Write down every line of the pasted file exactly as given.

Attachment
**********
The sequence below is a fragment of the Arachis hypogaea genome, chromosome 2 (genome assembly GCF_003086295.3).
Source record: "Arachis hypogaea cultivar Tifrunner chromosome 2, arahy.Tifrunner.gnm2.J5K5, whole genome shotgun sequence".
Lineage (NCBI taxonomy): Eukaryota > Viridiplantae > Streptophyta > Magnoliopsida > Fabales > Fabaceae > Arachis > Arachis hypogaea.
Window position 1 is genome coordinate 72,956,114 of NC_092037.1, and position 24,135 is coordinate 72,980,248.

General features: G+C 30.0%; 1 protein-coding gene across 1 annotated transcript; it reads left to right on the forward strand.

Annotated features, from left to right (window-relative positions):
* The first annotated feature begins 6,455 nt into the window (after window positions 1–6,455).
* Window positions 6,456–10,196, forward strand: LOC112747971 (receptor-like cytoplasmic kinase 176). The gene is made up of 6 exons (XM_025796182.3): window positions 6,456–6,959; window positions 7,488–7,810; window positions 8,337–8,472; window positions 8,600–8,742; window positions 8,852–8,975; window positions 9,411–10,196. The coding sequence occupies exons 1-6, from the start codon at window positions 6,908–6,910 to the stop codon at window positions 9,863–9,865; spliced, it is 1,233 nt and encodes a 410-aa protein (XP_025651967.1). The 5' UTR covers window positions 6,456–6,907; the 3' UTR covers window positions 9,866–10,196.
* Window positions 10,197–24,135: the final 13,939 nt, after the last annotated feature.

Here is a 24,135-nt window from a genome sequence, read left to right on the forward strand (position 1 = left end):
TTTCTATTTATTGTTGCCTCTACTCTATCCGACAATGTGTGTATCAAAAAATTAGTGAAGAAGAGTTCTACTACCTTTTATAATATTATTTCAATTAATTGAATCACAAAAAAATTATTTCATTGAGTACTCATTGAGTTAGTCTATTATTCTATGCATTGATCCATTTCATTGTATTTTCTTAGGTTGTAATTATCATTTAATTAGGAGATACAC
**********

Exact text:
The sequence below is a fragment of the Arachis hypogaea genome, chromosome 2 (genome assembly GCF_003086295.3).
Source record: "Arachis hypogaea cultivar Tifrunner chromosome 2, arahy.Tifrunner.gnm2.J5K5, whole genome shotgun sequence".
Lineage (NCBI taxonomy): Eukaryota > Viridiplantae > Streptophyta > Magnoliopsida > Fabales > Fabaceae > Arachis > Arachis hypogaea.
Window position 1 is genome coordinate 72,956,114 of NC_092037.1, and position 24,135 is coordinate 72,980,248.

General features: G+C 30.0%; 1 protein-coding gene across 1 annotated transcript; it reads left to right on the forward strand.

Annotated features, from left to right (window-relative positions):
* The first annotated feature begins 6,455 nt into the window (after window positions 1–6,455).
* Window positions 6,456–10,196, forward strand: LOC112747971 (receptor-like cytoplasmic kinase 176). The gene is made up of 6 exons (XM_025796182.3): window positions 6,456–6,959; window positions 7,488–7,810; window positions 8,337–8,472; window positions 8,600–8,742; window positions 8,852–8,975; window positions 9,411–10,196. The coding sequence occupies exons 1-6, from the start codon at window positions 6,908–6,910 to the stop codon at window positions 9,863–9,865; spliced, it is 1,233 nt and encodes a 410-aa protein (XP_025651967.1). The 5' UTR covers window positions 6,456–6,907; the 3' UTR covers window positions 9,866–10,196.
* Window positions 10,197–24,135: the final 13,939 nt, after the last annotated feature.

Here is a 24,135-nt window from a genome sequence, read left to right on the forward strand (position 1 = left end):
TTTCTATTTATTGTTGCCTCTACTCTATCCGACAATGTGTGTATCAAAAAATTAGTGAAGAAGAGTTCTACTACCTTTTATAATATTATTTCAATTAATTGAATCACAAAAAAATTATTTCATTGAGTACTCATTGAGTTAGTCTATTATTCTATGCATTGATCCATTTCATTGTATTTTCTTAGGTTGTAATTATCATTTAATTAGGAGATACAC